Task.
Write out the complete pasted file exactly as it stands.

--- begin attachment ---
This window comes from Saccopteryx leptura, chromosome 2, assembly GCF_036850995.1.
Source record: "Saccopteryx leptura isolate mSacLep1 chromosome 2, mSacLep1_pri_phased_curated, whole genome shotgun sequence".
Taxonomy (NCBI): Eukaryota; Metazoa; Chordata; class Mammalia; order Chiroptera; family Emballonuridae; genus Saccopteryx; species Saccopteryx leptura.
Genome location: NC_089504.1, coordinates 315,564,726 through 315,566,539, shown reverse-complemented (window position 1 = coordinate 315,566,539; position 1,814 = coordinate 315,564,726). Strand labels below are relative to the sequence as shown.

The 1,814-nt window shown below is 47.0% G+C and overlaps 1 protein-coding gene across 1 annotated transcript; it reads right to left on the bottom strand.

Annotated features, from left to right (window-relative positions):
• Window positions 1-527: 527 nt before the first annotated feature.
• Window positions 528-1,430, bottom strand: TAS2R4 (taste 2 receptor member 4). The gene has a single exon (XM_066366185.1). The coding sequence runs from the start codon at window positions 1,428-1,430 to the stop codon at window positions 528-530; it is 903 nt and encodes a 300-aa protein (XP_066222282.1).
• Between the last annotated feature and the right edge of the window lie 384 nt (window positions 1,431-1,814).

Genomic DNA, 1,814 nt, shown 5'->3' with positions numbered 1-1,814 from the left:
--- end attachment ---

This window comes from Saccopteryx leptura, chromosome 2, assembly GCF_036850995.1.
Source record: "Saccopteryx leptura isolate mSacLep1 chromosome 2, mSacLep1_pri_phased_curated, whole genome shotgun sequence".
Taxonomy (NCBI): Eukaryota; Metazoa; Chordata; class Mammalia; order Chiroptera; family Emballonuridae; genus Saccopteryx; species Saccopteryx leptura.
Genome location: NC_089504.1, coordinates 315,564,726 through 315,566,539, shown reverse-complemented (window position 1 = coordinate 315,566,539; position 1,814 = coordinate 315,564,726). Strand labels below are relative to the sequence as shown.

The 1,814-nt window shown below is 47.0% G+C and overlaps 1 protein-coding gene across 1 annotated transcript; it reads right to left on the bottom strand.

Annotated features, from left to right (window-relative positions):
• Window positions 1-527: 527 nt before the first annotated feature.
• Window positions 528-1,430, bottom strand: TAS2R4 (taste 2 receptor member 4). The gene has a single exon (XM_066366185.1). The coding sequence runs from the start codon at window positions 1,428-1,430 to the stop codon at window positions 528-530; it is 903 nt and encodes a 300-aa protein (XP_066222282.1).
• Between the last annotated feature and the right edge of the window lie 384 nt (window positions 1,431-1,814).

Genomic DNA, 1,814 nt, shown 5'->3' with positions numbered 1-1,814 from the left: